Aging Investigation on Optical Characteristics of Copper Sulfide Bio-Templated Nanowires
Authors:Gabriel Grajeda, Shahriar Zaman
Mentor:Elaine Haberer, Assistant Professor, Electrical Engineering Department, University of California, Riverside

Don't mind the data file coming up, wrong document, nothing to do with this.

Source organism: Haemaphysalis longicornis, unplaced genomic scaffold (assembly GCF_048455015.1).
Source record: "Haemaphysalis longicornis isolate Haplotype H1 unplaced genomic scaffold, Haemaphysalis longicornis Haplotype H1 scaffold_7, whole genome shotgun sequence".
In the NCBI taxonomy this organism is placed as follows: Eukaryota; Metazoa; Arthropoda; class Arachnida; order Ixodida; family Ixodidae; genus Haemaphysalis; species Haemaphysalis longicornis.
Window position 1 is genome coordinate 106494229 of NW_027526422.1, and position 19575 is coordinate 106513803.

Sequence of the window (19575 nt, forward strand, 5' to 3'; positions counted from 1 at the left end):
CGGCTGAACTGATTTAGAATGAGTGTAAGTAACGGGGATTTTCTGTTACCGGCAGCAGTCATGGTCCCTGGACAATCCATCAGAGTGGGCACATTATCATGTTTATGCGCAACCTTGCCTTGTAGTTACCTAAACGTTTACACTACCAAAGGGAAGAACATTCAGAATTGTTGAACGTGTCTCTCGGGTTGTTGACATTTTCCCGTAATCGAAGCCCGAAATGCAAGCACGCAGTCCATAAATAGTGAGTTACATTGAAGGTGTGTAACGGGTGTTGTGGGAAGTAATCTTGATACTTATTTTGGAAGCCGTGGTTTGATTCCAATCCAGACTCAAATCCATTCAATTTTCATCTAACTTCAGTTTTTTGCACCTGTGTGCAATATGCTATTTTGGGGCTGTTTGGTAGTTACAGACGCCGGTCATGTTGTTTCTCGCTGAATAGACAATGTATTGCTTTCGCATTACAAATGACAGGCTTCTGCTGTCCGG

With global energy consumption increasing rapidly, low-cost and efficient renewable energy technologies are in high demand. Solar energy is of particular interest, being a plentiful yet underutilized form of renewable energy. Efficient solar cells must absorb a large fraction of the incident light, and extract the energy in the form of electrical current. Some nanoscale materials, which are known as strong optical absorbers, can absorb sunlight very effectively with very thin material layers. Copper sulfide is one such material. Upon exposure to sunlight, copper sulfide can generate significant electrical current. Abundant and non-toxic, it is well-suited for wide-spread use. However, reports indicate that nanoscale copper sulfide is not stable over long time periods, but rather changes in composition and phase with exposure to ambient conditions, diminishing the produced current. The decreased performance can be correlated to increased optical absorption in the near infrared (NIR) which is associated with localized surface plasmon resonance (LSPR). In Nature, biomolecules such as peptides and proteins have demonstrated the ability to stabilize some nanoscale materials. In this work, a biomolecule scaffold was used to synthesize nanoscale copper sulfide using liquid chemical precursors. The bio-templated material were dropcast onto glass slides, vacuum-dried, and aged at atmospheric temperature and pressure to form films. To investigate the stability imparted by the biomolecules, optical absorption was measured as a function of time in the NIR region of the spectrum using a UV/VIS/NIR spectrophotometer. The NIR absorption increased with prolonged ambient exposure conditions, indicating that the biomolecule template was insufficient to stabilize the synthesized material. The increase was attributed to rapid surface oxidation which could not be completely prevented by the surrounding biomolecules. Further studies are needed to better understand the extent to which, if any, biomolecule templates can inhibit nanoscale copper sulfide oxidation.